What does all of this have to do with Western Antarctica? These are the tool marks left behind by that continent on its journey to the South Pole.

The Fiji seamount chain is the result of Western Antarctica's blob turning slightly to the west as it moved to the south, pushing up a small amount of land as it passed by.

During this part of the journey, the hotspot (located on the north side of the continent, near the blob) was moving in tandem with the continent, but not as fast. As a result, the hotspot was raising up land with a basalt underlayment on the new continent (similar to the western mountains in the Indian peninsula from 65 MYA to 60 MYA).

The tail of the continent was being forced to follow to the southwest, although the underlying magma pulled to the west. This action created the Tonga trench as the tail passed by and pulled to the west.

When the middle of the offset tail outran the hotspot, the offset bottom tail of the new continent was too far to the west to continue covering the hotspot. Therefore, the hotspot started cutting through the Australian plate at that point about 150 MYA (at the northernmost point of the present New Zealand).

The hotspot continued cutting through to the southernmost point of the present New Zealand, when the offset tail of the continent swung over the hotspot again as the blob turned to the south (from southwest) and then to the southeast (due to the Coriolis effect) about 115 MYA.

This swinging motion, and some tail wobble as a result, caused the strangely curved uplifted mountains (as it passed over the hotspot again) in the tail of Western Antarctica.

As Western Antarctica drifted southeast, it collided with Eastern Antarctica. The leading edge of the Western Antarctica continent became enmeshed with Eastern Antarctica. The southeastern motion of the Western Antarctica continent was therefore all transferred to the tail, which swung around to its present position.

The hotspot continued on its path to the southern polar region, becoming uncovered at present day Buckle Island and continuing to the southeast, creating volcanic cones (including Mount Melbourne) on the way to its present location at Mount Erebus on the Ross Ice Shelf of Western Antarctica.

The glaciation around Antarctica during the past 200 million years erased most tool marks in the basin area around Antarctica.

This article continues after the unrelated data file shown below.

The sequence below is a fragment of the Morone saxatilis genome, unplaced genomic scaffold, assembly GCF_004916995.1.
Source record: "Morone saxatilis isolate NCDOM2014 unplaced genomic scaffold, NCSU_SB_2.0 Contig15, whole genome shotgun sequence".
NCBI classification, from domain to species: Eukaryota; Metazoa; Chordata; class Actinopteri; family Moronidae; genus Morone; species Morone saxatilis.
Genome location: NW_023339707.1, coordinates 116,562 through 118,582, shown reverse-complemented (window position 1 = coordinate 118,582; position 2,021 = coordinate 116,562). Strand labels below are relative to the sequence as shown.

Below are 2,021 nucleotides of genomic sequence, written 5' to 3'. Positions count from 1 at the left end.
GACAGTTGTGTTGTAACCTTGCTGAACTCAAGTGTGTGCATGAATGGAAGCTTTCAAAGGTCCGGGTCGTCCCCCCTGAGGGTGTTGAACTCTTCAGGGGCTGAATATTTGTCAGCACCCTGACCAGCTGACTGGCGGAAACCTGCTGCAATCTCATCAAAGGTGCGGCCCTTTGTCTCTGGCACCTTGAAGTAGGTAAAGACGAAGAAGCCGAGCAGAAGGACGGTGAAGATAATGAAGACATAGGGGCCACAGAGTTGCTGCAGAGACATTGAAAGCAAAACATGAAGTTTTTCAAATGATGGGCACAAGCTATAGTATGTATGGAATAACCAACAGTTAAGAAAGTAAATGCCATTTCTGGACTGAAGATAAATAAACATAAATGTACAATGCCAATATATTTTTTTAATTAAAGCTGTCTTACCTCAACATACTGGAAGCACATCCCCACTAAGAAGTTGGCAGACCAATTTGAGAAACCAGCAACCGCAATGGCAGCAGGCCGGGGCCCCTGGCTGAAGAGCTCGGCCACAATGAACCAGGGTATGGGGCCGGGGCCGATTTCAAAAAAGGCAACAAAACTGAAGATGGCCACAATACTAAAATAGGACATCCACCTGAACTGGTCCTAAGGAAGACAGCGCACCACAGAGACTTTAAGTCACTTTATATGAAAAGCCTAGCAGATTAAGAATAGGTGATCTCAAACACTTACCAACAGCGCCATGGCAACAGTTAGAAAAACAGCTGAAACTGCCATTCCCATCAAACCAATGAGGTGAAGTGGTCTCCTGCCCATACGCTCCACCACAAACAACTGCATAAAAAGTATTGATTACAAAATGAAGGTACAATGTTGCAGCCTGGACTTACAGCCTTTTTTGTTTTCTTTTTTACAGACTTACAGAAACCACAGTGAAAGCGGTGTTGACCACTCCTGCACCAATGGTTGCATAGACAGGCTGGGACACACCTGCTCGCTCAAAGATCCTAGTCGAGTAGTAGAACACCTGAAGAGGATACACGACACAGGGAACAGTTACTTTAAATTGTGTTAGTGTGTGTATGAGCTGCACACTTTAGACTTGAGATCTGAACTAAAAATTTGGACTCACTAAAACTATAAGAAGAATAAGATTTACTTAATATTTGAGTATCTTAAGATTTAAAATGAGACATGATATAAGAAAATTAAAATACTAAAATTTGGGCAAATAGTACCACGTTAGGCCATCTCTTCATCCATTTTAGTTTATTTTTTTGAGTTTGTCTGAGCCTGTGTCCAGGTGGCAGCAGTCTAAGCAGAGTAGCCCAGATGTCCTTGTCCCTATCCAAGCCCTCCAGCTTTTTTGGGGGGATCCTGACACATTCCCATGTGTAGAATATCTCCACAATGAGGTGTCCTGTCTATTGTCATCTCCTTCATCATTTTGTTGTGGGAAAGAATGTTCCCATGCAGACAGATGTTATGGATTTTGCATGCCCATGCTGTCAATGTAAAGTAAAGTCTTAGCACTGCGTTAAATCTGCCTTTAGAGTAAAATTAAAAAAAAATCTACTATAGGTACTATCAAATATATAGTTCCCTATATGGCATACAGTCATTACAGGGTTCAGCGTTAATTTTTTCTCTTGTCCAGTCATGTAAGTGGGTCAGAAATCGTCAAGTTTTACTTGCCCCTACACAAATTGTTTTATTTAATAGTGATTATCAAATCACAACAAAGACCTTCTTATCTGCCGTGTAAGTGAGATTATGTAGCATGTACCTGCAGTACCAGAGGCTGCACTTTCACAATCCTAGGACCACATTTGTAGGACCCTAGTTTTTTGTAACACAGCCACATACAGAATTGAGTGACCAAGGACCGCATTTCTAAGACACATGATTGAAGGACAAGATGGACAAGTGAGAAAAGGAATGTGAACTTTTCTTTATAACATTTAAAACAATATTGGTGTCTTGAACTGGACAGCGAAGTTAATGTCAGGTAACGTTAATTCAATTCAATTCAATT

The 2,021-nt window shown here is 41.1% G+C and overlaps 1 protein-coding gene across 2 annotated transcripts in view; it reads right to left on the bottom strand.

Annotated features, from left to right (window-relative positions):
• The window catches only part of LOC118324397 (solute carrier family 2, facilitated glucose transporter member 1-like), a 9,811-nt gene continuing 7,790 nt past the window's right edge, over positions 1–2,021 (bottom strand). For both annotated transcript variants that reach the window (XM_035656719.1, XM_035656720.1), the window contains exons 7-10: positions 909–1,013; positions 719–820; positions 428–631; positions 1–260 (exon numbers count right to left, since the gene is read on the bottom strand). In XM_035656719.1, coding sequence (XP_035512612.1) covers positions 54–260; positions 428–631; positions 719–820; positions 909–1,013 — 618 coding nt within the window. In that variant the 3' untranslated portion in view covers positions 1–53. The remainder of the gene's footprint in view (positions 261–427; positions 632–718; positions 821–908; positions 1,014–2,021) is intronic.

One of the strongest indicators for the scenario that I have presented is the surprising nature of the Tonga Trench. The Tonga Trench is a subduction zone, which caused the formation of the Tonga Islands and the collection of seamounts that lead down to New Zealand.

However, the Tonga Trench is not a typical subduction trench. It is unusual in two respects:

1. It did not start subducting until 43 MYA (up until then, the movement was parallel). Other subducting systems (Japan, the Americas) have been subducting for over 200 million years.

2. The type of subduction is also unusual. The Tonga Trench has a shallow subduction mechanism as opposed to the deep subduction mechanism that is typical. An article entitled "Tonga Slab Deformation: The influence of a lower mantle upwelling on a slab in a young subduction zone" by Michael Gurnis, Jeroen Ritsema, Hendrik-Jan van Heijst and Shije Zhong in Geophysical Research Letters, August 15, 2000 explains:

"The contrast between Tonga-Kermadec and both Japan and South America is striking. Tonga-Kermadec has a transition zone structure dominated by high shear velocities immediately atop a large-scale low velocity anomaly in the lower mantle. Within both the Japan and South American subduction zones, high shear velocity structures in the transition zone continue deep into the mantle." 47 pg 2373

The article also notes:

It goes on: "In long-lived subduction systems the lower mantle tends to pull slabs down while in Tonga the lower mantle pushes upward." 47 pg 2375

So, what does all of this mean? It means that the Tonga Trench is now subducting in spite of itself. The only reason that it subducts at all is because there is a deep trench and, over time, this inevitably leads to at least some subduction.

However, the Tonga Trench is not a structure that was created by subduction pressures. In fact, it actively resists subduction. Therefore, the Tonga Trench must have been created in some other manner … such as resuting from the creation and passing of a continent like Western Antarctica.


The geological history of New Zealand (and Zealandia) is unusual. It is also well-explained by the theory presented in this appendix.

Although the Standard Theory can glibly explain New Zealand and Zealandia as a result of its location on a plate boundary and the sinking of a small continent (Zealandia) after it separated from Antarctica, the Standard Theory doesn't explain important corollary questions that are raised by this standard explanation. These questions are:

1. SINKING - Why did the Zealandia continent sink? How come we don't have sunken continents in lots of other places?

2. WHY FORM JUST NEW ZEALAND? - If the plate boundary is such a big deal, why is the formation of land limited to just the New Zealand area? Why wasn't land created along the plate boundary to the north of New Zealand or to the south of New Zealand?

3. PLATE BOUNDARY - Why is this plate boundary so peculiar (see above discussion of the Tonga Trench)? Why would this plate boundary be so inactive above New Zealand and then so active (but not necessarily subductive 49) when it hits New Zealand … and then inactive after it passes New Zealand?

The Standard Theory does not have any good answers for these questions. However, the theory of an uplifted and moving Western Antarctica and its follow-on hotspot answers these questions nicely.